Cosmopolitianism: Ethics In A World Of Strangers, by Kwame Anthony Appiah
Considerable credit belongs to Ghanaian-English philosopher Kwame Appiah for making his point of what cosmopolitanism is well enough that I know that I am not really a Cosmopolitan sort of person according to his definition. Some writers would look at the problem of how we are to get along in the world  and would seek to minimize the distance between a one world agenda and the legitimate concerns that many people have about cosmopolitan ideals, but the author is principled enough to make his case honestly. I happen to understand that case and I happen to disagree with it. Nevertheless, I think it is worth my respect as an argument, as this is a presentation of the best case for secular humanism, even if that case isn’t a very good one by the standards of scripture. The fact that this book’s back cover includes a great deal of praise from former Nobel Prize winners, including the author’s countryman Kofi Annan suggests that the author’s ethic strongly resonates among those who are the most notable globalists of our age, and our feelings about this ideal are likely to be mirrored in our feelings for this book. Not all authors are so honest about their worldviews.
The contents of this book are a straightforward discussion of the author’s own life as a person of mixed-race heritage with roots in England as well as Kumasi. As someone who has spent a bit of time in Kumasi on a volunteer project, the book was in that sense a reminder of those days and my own fondness for the Akan culture centered there. Beyond this sort of nostalgia, the book itself has a fair amount to offer, including the reminder of the author’s own status as an elite within the context of his Ghanaian culture, which perhaps explains why he feels the appeal of cosmopolitanism like so many of our own corrupt elites in the West. He sees himself as a peer of those elites and responds accordingly, even if he does not phrase his argument in precisely that fashion. The ten chapters of this book have names like: The Shattered Mirror, The Escape From Positivism, Facts on the Ground, Moral Disagreement, The Primacy of Practice, Imaginary Strangers, Cosmopolitan Contamination, Whose Culture Is It Anyway?, The Counter-Cosmopolitans, and Kindness To Strangers. And the titles are fairly straightforward–the author advocates the sort of contamination that results from cultural hybridism and relishes the brotherhood by which the alien and corrupt practices of others become less and less shocking because one is around them a lot.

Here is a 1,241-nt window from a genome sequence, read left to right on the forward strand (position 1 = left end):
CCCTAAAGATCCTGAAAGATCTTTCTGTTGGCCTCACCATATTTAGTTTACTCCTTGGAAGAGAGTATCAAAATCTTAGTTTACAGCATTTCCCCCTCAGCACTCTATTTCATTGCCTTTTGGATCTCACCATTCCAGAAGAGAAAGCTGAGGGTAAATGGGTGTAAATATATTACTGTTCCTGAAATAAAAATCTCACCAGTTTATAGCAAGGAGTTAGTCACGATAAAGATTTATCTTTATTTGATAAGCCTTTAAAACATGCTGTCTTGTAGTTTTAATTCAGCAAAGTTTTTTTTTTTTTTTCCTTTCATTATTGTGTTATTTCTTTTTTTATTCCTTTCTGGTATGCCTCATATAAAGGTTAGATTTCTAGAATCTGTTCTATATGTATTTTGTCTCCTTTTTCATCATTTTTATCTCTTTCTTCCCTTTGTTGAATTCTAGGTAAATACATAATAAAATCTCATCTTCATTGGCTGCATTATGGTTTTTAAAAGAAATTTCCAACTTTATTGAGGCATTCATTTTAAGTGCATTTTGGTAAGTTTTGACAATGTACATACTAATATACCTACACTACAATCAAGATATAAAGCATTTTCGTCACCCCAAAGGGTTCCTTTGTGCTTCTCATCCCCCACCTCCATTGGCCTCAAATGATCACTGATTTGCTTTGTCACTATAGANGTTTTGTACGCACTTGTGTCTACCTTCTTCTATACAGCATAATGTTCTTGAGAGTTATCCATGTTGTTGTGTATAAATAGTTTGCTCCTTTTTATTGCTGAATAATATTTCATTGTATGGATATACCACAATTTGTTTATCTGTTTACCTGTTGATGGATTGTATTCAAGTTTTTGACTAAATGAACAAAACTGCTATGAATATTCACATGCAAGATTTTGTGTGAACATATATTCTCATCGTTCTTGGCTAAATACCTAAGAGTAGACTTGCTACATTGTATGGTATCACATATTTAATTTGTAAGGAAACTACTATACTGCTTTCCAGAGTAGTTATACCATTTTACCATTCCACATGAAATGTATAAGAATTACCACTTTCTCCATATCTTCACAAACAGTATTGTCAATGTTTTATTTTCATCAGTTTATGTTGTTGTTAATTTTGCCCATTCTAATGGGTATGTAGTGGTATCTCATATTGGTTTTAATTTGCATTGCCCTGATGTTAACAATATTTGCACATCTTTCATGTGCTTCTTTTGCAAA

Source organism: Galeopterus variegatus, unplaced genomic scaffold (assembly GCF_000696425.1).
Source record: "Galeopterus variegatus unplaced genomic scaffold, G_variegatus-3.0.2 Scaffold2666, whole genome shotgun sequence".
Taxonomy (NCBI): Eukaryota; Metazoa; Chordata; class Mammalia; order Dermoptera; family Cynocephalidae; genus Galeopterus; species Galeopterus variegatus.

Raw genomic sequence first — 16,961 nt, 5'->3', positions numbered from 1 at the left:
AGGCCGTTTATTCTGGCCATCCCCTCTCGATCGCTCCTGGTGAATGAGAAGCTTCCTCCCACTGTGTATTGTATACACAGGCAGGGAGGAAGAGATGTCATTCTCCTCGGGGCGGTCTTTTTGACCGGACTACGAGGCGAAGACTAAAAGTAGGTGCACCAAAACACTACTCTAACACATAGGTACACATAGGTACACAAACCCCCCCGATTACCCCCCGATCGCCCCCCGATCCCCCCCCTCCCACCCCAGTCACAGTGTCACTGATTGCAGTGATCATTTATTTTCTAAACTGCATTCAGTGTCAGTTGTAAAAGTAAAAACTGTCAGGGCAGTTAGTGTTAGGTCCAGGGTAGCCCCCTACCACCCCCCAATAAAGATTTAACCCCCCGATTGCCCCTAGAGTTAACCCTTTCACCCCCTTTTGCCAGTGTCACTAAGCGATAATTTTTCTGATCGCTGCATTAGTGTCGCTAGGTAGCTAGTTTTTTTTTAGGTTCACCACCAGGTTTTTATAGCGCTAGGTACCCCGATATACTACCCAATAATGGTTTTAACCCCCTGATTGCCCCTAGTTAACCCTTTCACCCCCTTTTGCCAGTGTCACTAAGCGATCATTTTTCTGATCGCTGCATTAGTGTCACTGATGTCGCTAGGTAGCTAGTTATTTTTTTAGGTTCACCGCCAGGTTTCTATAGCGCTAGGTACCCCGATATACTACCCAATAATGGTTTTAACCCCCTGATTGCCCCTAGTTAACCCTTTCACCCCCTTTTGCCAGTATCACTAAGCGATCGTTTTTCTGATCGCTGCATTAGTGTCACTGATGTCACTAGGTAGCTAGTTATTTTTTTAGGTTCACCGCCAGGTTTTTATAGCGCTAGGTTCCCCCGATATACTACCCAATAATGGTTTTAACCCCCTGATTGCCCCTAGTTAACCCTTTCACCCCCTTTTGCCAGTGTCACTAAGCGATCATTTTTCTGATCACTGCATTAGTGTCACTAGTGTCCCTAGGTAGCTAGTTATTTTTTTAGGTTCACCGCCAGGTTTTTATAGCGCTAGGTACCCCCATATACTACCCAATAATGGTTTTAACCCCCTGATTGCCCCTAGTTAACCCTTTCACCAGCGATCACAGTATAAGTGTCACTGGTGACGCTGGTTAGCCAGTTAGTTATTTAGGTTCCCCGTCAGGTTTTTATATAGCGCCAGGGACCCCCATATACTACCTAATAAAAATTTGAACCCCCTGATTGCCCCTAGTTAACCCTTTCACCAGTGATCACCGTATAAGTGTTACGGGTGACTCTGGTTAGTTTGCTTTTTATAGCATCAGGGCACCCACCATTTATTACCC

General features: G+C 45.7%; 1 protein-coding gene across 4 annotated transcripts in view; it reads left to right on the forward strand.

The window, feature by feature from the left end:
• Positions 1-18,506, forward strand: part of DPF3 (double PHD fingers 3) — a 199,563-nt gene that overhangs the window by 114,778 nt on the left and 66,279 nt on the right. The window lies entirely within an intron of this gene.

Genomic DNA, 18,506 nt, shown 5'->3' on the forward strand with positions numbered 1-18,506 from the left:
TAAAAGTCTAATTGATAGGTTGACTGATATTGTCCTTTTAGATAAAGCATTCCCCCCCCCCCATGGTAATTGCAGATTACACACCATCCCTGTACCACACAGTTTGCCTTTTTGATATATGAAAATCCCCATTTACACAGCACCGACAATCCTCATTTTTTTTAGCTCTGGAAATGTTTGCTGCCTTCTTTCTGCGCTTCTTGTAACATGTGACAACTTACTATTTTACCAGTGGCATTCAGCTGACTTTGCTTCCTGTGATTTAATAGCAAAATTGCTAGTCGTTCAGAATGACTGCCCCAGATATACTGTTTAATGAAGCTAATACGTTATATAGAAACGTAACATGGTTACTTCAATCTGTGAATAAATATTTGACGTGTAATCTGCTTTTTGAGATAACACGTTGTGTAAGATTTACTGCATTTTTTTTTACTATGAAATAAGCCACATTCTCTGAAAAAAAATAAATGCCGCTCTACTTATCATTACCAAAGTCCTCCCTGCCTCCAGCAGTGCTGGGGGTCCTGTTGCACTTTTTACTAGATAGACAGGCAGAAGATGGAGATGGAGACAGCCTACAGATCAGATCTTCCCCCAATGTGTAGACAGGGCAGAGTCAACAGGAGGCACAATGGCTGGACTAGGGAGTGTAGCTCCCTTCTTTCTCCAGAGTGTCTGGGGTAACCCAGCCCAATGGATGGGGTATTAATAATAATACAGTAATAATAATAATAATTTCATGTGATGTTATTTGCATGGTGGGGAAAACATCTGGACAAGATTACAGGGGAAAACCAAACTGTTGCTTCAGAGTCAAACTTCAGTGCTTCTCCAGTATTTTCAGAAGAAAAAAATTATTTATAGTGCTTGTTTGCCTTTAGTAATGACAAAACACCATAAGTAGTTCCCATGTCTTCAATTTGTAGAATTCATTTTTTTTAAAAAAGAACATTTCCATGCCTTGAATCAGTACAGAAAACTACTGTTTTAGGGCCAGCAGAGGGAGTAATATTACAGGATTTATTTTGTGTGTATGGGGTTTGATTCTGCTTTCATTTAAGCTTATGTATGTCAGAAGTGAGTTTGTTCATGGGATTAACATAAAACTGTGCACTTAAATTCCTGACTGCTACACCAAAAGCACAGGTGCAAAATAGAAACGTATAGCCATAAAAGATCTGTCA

It is that which presents the sharpest evidence of the wickedness of the author’s worldview, where the author does not shrink from giving very specific applications of this evil. According to the author’s worldview, I would best be considered as a counter-cosmopolitan, which in the author’s case would be a bit of a chilling reminder that not all of those who seek to rise above the corruption of traditional history and the pulls of nationalism receive the author’s praise. In talking about how the presence of what is disgusting and immoral over time reduces one’s moral outrage to the state of passive tolerance and acceptance, the author agrees with the Bible (see the Law as well as 1 Corinthians 5 for some applications of this) that one’s conscience can become hardened and deadened by the continual presence of sin that one does not war against. The key difference is the author considers that wearing down of the conscience as a good and noble thing that makes it easier to be a cosmopolitan elite who serves as a true citizen of the world, while the Bible without exception considers this process to be among the most disastrous fates that can befall someone. The difference between those two beliefs is the difference between my own worldview and that of the author. And so even as I vigorously disagree with the author’s worldview, and even with the worth of preserving the artifacts of extinct heathen cultures, at least I can understand the seriousness of the grounds of that disagreement, and that is worthy of praise.
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